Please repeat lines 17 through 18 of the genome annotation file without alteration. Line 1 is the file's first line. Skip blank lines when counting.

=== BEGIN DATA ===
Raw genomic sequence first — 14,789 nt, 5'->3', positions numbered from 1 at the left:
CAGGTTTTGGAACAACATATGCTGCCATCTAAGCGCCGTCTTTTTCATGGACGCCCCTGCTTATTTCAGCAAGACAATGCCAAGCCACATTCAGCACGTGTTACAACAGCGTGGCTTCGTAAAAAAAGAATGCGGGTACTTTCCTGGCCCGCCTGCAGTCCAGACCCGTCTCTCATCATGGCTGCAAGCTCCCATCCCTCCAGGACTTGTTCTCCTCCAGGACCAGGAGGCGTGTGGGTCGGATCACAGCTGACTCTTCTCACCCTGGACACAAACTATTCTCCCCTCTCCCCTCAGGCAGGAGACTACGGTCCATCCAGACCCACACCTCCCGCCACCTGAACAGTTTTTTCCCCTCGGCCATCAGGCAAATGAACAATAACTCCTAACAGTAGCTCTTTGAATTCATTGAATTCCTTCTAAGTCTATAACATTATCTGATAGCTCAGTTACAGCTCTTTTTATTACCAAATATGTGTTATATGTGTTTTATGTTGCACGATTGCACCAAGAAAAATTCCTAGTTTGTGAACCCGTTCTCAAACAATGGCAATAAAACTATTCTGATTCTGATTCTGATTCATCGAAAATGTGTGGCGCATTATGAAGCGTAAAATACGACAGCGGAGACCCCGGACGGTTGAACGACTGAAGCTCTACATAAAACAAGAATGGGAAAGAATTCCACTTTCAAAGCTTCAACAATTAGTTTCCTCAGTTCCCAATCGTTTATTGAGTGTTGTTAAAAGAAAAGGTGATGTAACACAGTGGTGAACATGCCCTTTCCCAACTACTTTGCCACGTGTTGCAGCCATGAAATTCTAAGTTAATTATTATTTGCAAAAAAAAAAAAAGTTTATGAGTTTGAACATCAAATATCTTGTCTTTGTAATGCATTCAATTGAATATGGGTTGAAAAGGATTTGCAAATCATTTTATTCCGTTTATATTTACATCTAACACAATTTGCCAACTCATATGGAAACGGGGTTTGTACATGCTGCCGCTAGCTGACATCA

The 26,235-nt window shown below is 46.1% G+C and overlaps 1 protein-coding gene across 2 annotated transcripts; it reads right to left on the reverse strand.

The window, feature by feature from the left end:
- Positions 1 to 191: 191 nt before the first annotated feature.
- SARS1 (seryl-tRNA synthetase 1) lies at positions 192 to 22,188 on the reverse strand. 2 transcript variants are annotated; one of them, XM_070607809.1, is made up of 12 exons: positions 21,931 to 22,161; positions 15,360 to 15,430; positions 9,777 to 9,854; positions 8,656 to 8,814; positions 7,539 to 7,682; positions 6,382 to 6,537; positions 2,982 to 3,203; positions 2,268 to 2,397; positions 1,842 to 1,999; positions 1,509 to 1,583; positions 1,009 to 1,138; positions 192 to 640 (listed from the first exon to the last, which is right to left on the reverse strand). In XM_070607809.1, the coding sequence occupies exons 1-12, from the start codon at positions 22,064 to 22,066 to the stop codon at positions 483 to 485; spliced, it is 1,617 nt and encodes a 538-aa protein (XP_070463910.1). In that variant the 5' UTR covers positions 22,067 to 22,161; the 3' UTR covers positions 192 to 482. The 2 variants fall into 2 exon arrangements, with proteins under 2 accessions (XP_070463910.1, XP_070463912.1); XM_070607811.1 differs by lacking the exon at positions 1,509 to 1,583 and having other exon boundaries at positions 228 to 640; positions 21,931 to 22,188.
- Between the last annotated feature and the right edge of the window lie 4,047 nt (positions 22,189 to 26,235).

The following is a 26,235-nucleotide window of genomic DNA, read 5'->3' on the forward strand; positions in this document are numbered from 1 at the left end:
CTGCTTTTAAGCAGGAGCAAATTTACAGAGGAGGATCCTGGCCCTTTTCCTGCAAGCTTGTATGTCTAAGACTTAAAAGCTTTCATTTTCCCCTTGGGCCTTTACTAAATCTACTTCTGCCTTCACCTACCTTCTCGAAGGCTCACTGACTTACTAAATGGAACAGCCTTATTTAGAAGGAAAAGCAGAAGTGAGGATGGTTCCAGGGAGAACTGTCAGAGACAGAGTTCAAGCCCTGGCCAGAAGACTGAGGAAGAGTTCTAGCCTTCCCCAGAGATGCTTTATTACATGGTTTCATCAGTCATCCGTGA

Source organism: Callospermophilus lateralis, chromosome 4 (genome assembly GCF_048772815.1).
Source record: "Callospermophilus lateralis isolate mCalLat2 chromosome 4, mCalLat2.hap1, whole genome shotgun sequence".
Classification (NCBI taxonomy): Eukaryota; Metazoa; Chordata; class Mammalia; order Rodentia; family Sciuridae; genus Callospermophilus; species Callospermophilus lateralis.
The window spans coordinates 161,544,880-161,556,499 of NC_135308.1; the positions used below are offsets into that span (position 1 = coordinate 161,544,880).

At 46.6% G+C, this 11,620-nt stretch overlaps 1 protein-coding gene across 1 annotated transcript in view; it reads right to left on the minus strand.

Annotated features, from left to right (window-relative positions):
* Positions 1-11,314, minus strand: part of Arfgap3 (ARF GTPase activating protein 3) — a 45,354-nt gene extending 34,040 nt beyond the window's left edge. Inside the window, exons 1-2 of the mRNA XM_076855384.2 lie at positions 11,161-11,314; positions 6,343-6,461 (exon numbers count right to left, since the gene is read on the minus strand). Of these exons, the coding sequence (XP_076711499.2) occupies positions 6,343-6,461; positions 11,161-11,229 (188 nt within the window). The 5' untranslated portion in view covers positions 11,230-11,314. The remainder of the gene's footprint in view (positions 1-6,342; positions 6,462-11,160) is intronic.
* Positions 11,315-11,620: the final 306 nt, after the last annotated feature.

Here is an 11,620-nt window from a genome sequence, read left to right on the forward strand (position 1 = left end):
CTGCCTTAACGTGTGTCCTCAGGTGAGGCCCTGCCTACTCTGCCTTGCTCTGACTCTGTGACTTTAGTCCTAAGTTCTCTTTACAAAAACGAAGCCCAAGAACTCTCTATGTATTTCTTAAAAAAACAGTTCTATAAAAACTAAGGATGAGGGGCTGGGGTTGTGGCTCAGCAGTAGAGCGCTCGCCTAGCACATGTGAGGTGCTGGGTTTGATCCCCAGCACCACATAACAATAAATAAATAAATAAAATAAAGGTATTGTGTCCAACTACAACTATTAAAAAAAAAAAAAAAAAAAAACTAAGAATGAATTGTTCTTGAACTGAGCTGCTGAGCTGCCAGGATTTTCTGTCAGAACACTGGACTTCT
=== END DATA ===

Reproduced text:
* Positions 11,315-11,620: the final 306 nt, after the last annotated feature.

Here is an 11,620-nt window from a genome sequence, read left to right on the forward strand (position 1 = left end):